This is a guest post from Terry Henson.
With the subprime mortgage market collapse,
and bankruptcies of the big institutions, lenders across the US have
tightened their lending guidelines making it harder for homeowners to refinance their loans. Borrowers face a decline in real
estate prices meaning that some home owners end up with less equity
in their homes. Self employed borrowers also face challenges as it’s
harder to meet today’s qualification scores.
On the other hand there are homeowners
who do not refinance by choice. If you are one of them, read this article,
as it may help you understand the potential savings you might be missing.
Mortgage Refinance and Break Even
If you have refinanced before, you are
likely familiar with the “break even period”, whereby you should
stick to the new mortgage for at least as long as it takes to cover
the closing costs with the new mortgage savings. Once the closing costs
are covered, you start to truly save money. You may be at a loss if
you refinance without covering the costs, so wait until you hit that
break even period to least be even.
Although you may read and hear advice
that past refinancing costs should not affect your decision today –
be careful about the advice you take. If you spent $5000 on a refinance
a year ago, and only saved $3000 so far, you have $2000 more to go to
It likely only makes sense to refinance
now if your interest rates are considerably lower (2 points or more),
and you know that you will stick to the mortgage for at least the next
few years, to cover costs from the first and second refinances.
Refinance Without Closing Costs
Some banks and lenders swallow the refinance
costs and offer lower rates to existing clients with a great financial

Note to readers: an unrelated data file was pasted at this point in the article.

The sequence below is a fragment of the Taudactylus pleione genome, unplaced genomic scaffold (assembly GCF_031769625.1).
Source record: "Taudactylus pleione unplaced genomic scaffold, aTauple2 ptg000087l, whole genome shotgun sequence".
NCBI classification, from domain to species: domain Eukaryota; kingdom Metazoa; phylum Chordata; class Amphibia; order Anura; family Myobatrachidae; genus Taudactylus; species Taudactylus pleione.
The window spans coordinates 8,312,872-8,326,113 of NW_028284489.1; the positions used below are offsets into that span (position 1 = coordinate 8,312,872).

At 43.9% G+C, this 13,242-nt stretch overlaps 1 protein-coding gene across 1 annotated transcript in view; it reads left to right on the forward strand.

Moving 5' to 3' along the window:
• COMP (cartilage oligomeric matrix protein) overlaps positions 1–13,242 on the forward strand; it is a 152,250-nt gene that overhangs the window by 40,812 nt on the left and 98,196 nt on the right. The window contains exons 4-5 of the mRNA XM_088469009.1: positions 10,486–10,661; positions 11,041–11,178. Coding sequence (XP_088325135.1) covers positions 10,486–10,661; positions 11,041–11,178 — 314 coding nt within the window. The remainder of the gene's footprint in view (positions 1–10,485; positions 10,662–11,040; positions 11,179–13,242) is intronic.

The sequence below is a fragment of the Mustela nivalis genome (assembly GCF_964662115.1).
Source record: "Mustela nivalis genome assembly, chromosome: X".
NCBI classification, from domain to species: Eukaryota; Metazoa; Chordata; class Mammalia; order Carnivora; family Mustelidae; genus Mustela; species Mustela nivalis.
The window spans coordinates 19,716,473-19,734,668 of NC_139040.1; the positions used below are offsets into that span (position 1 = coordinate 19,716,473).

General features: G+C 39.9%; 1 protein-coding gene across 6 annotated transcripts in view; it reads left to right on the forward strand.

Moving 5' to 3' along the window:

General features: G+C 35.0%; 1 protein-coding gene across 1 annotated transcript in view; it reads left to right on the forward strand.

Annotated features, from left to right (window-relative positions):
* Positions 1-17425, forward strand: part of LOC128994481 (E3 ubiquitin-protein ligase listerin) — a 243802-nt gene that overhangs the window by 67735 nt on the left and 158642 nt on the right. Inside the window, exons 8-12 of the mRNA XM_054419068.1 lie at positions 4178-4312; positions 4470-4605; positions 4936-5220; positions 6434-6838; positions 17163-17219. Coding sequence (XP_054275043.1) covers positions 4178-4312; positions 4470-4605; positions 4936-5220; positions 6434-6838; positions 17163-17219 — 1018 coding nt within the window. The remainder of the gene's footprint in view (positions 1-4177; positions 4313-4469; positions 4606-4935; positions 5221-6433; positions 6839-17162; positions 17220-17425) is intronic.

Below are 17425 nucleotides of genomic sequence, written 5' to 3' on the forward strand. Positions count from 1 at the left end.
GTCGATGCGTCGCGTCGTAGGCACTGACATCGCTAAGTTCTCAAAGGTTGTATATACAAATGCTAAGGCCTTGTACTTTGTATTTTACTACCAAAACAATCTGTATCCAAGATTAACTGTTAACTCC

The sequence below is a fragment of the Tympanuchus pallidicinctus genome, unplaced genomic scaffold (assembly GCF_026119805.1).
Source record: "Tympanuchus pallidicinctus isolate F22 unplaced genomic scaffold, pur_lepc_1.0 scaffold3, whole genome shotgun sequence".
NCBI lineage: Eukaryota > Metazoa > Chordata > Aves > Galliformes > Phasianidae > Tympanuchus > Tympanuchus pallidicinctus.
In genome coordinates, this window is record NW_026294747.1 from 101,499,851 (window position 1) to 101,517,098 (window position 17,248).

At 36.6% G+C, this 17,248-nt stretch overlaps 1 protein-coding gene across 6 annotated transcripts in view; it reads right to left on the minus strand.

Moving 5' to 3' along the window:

profile in order to retain business. If you get an offer like that from
your loan officer, you may want to take it, even if you refinanced several
months ago. When you are not paying for a mortgage
refinance you can do it as
often as you like.
Interest and Principal Payment Allocation
As you know you must pay an interest
charge on mortgages. What you might not know is that you mostly pay
an interest first, and only then cover the principal. Here’s how the
first 3 months of a 30 year mortgage look, in comparison to the last
Mortgage: $ 300,000
Interest Rate: 5.5 %
Length: 30 years
First 3 Months
|1||$ 300,000.00||$ 332.21||$ 332.21||$ 1,359.50||$ 1,359.50|
|2||$ 299,667.79||$ 333.72||$ 665.93||$ 1,358.00||$ 2,717.50|
|2||$ 299,334.07||$ 335.23||$ 1,001.17||$ 1,356.49||$ 4,073.99|
|1||$ 5,029.50||$ 1,668.93||$ 296,639.42||$ 22.79||$ 308,995.92|
|2||$ 3,360.58||$ 1,676.49||$ 298,315.91||$ 15.23||$ 309,011.15|
|2||$ 1,684.09||$ 1,684.09||$ 300,000.00||$ 7.63||$ 309,018.78|
As you can see the difference is drastic.
On the first payment $332.21 paid in principal and $1,359.50 in interest.
On the last payment $1,684.09 paid in principal and only $ 7.63 in interest!
The question you might have if you had
the same mortgage for a while – “Wouldn’t I be paying mostly for
the interest again, only reducing my balance by a fraction in comparison
Only if you take a mortgage for the same
length you originally did. So if your mortgage was for 30 years, and
you refinanced for 30 years again, than the payment will look similar
to the table above. The solution is to take a mortgage for a shorter
term, like 25, 20, 15 years on so forth. The principal deduction will
be larger than your original, longer loan.
is a contributing writer at Kanetix.ca, who offer various financial
rate comparison services to Canadians from coast to coast including
refinance quotes from competing
lenders. Canadian home owners who wish to reduce their monthly mortgage
payments or take out home equity for various other purposes, can benefit
by shopping many rates at the same time.